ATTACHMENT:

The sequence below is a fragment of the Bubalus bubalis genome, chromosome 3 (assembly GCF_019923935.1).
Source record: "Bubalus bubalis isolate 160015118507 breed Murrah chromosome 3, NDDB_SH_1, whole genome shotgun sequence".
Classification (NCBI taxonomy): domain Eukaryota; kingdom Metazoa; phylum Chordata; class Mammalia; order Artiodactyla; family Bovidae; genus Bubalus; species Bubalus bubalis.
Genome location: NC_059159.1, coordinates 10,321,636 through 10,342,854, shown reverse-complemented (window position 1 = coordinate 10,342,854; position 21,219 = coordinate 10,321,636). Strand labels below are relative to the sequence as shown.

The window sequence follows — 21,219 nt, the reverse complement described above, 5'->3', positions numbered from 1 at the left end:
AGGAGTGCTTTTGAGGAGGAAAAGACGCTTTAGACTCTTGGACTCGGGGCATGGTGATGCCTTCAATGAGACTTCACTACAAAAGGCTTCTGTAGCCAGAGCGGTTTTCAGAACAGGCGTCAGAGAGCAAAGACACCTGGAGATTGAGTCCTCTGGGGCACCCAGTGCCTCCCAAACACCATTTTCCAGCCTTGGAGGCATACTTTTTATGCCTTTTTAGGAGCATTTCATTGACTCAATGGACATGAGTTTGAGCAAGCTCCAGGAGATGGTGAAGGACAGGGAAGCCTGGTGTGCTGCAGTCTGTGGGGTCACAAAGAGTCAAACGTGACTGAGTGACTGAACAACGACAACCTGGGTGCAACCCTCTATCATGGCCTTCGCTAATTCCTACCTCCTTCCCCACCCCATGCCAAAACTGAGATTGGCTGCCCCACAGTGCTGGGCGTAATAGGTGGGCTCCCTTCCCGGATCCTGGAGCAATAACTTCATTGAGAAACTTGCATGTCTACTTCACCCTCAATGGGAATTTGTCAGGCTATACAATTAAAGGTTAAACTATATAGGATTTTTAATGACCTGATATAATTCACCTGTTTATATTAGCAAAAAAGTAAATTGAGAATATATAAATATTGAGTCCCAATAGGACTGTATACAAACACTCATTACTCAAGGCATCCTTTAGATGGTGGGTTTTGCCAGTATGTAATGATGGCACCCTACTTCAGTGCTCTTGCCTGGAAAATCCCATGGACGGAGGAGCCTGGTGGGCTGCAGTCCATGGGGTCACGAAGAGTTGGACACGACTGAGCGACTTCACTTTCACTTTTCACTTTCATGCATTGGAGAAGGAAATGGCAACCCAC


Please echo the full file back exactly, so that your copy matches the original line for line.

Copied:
The sequence below is a fragment of the Bubalus bubalis genome, chromosome 3 (assembly GCF_019923935.1).
Source record: "Bubalus bubalis isolate 160015118507 breed Murrah chromosome 3, NDDB_SH_1, whole genome shotgun sequence".
Classification (NCBI taxonomy): domain Eukaryota; kingdom Metazoa; phylum Chordata; class Mammalia; order Artiodactyla; family Bovidae; genus Bubalus; species Bubalus bubalis.
Genome location: NC_059159.1, coordinates 10,321,636 through 10,342,854, shown reverse-complemented (window position 1 = coordinate 10,342,854; position 21,219 = coordinate 10,321,636). Strand labels below are relative to the sequence as shown.

The window sequence follows — 21,219 nt, the reverse complement described above, 5'->3', positions numbered from 1 at the left end:
AGGAGTGCTTTTGAGGAGGAAAAGACGCTTTAGACTCTTGGACTCGGGGCATGGTGATGCCTTCAATGAGACTTCACTACAAAAGGCTTCTGTAGCCAGAGCGGTTTTCAGAACAGGCGTCAGAGAGCAAAGACACCTGGAGATTGAGTCCTCTGGGGCACCCAGTGCCTCCCAAACACCATTTTCCAGCCTTGGAGGCATACTTTTTATGCCTTTTTAGGAGCATTTCATTGACTCAATGGACATGAGTTTGAGCAAGCTCCAGGAGATGGTGAAGGACAGGGAAGCCTGGTGTGCTGCAGTCTGTGGGGTCACAAAGAGTCAAACGTGACTGAGTGACTGAACAACGACAACCTGGGTGCAACCCTCTATCATGGCCTTCGCTAATTCCTACCTCCTTCCCCACCCCATGCCAAAACTGAGATTGGCTGCCCCACAGTGCTGGGCGTAATAGGTGGGCTCCCTTCCCGGATCCTGGAGCAATAACTTCATTGAGAAACTTGCATGTCTACTTCACCCTCAATGGGAATTTGTCAGGCTATACAATTAAAGGTTAAACTATATAGGATTTTTAATGACCTGATATAATTCACCTGTTTATATTAGCAAAAAAGTAAATTGAGAATATATAAATATTGAGTCCCAATAGGACTGTATACAAACACTCATTACTCAAGGCATCCTTTAGATGGTGGGTTTTGCCAGTATGTAATGATGGCACCCTACTTCAGTGCTCTTGCCTGGAAAATCCCATGGACGGAGGAGCCTGGTGGGCTGCAGTCCATGGGGTCACGAAGAGTTGGACACGACTGAGCGACTTCACTTTCACTTTTCACTTTCATGCATTGGAGAAGGAAATGGCAACCCAC